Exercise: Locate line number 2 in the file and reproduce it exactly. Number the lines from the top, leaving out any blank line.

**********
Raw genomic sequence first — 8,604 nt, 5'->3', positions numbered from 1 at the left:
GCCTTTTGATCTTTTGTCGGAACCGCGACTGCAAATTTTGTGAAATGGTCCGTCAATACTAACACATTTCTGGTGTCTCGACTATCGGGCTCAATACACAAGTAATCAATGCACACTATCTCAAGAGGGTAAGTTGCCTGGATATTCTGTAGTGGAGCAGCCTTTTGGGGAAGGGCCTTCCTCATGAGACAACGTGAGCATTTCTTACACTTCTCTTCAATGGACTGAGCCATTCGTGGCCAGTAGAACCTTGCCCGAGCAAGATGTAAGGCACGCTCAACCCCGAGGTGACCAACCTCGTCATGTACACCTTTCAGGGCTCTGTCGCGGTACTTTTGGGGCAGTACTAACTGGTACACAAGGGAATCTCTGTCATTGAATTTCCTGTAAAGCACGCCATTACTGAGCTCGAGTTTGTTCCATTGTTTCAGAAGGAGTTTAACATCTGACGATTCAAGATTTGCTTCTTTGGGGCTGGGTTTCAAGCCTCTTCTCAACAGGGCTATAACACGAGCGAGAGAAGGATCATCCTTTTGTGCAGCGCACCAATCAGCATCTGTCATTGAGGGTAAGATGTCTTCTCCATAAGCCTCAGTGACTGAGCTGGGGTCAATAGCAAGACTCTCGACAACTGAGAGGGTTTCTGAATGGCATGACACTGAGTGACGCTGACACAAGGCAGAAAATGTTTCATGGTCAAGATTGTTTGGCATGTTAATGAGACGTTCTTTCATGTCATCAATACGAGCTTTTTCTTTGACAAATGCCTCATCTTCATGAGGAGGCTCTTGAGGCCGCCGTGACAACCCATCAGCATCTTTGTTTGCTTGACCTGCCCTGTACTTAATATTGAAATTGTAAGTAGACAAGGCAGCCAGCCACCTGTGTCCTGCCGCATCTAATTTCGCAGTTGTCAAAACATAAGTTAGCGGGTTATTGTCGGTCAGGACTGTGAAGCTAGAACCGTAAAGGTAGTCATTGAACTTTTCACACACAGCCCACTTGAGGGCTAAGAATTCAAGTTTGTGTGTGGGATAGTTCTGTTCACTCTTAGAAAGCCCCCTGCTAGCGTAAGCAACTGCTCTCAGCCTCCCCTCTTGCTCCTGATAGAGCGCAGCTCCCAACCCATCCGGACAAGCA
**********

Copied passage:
GCCTTTTGATCTTTTGTCGGAACCGCGACTGCAAATTTTGTGAAATGGTCCGTCAATACTAACACATTTCTGGTGTCTCGACTATCGGGCTCAATACACAAGTAATCAATGCACACTATCTCAAGAGGGTAAGTTGCCTGGATATTCTGTAGTGGAGCAGCCTTTTGGGGAAGGGCCTTCCTCATGAGACAACGTGAGCATTTCTTACACTTCTCTTCAATGGACTGAGCCATTCGTGGCCAGTAGAACCTTGCCCGAGCAAGATGTAAGGCACGCTCAACCCCGAGGTGACCAACCTCGTCATGTACACCTTTCAGGGCTCTGTCGCGGTACTTTTGGGGCAGTACTAACTGGTACACAAGGGAATCTCTGTCATTGAATTTCCTGTAAAGCACGCCATTACTGAGCTCGAGTTTGTTCCATTGTTTCAGAAGGAGTTTAACATCTGACGATTCAAGATTTGCTTCTTTGGGGCTGGGTTTCAAGCCTCTTCTCAACAGGGCTATAACACGAGCGAGAGAAGGATCATCCTTTTGTGCAGCGCACCAATCAGCATCTGTCATTGAGGGTAAGATGTCTTCTCCATAAGCCTCAGTGACTGAGCTGGGGTCAATAGCAAGACTCTCGACAACTGAGAGGGTTTCTGAATGGCATGACACTGAGTGACGCTGACACAAGGCAGAAAATGTTTCATGGTCAAGATTGTTTGGCATGTTAATGAGACGTTCTTTCATGTCATCAATACGAGCTTTTTCTTTGACAAATGCCTCATCTTCATGAGGAGGCTCTTGAGGCCGCCGTGACAACCCATCAGCATCTTTGTTTGCTTGACCTGCCCTGTACTTAATATTGAAATTGTAAGTAGACAAGGCAGCCAGCCACCTGTGTCCTGCCGCATCTAATTTCGCAGTTGTCAAAACATAAGTTAGCGGGTTATTGTCGGTCAGGACTGTGAAGCTAGAACCGTAAAGGTAGTCATTGAACTTTTCACACACAGCCCACTTGAGGGCTAAGAATTCAAGTTTGTGTGTGGGATAGTTCTGTTCACTCTTAGAAAGCCCCCTGCTAGCGTAAGCAACTGCTCTCAGCCTCCCCTCTTGCTCCTGATAGAGCGCAGCTCCCAACCCATCCGGACAAGCA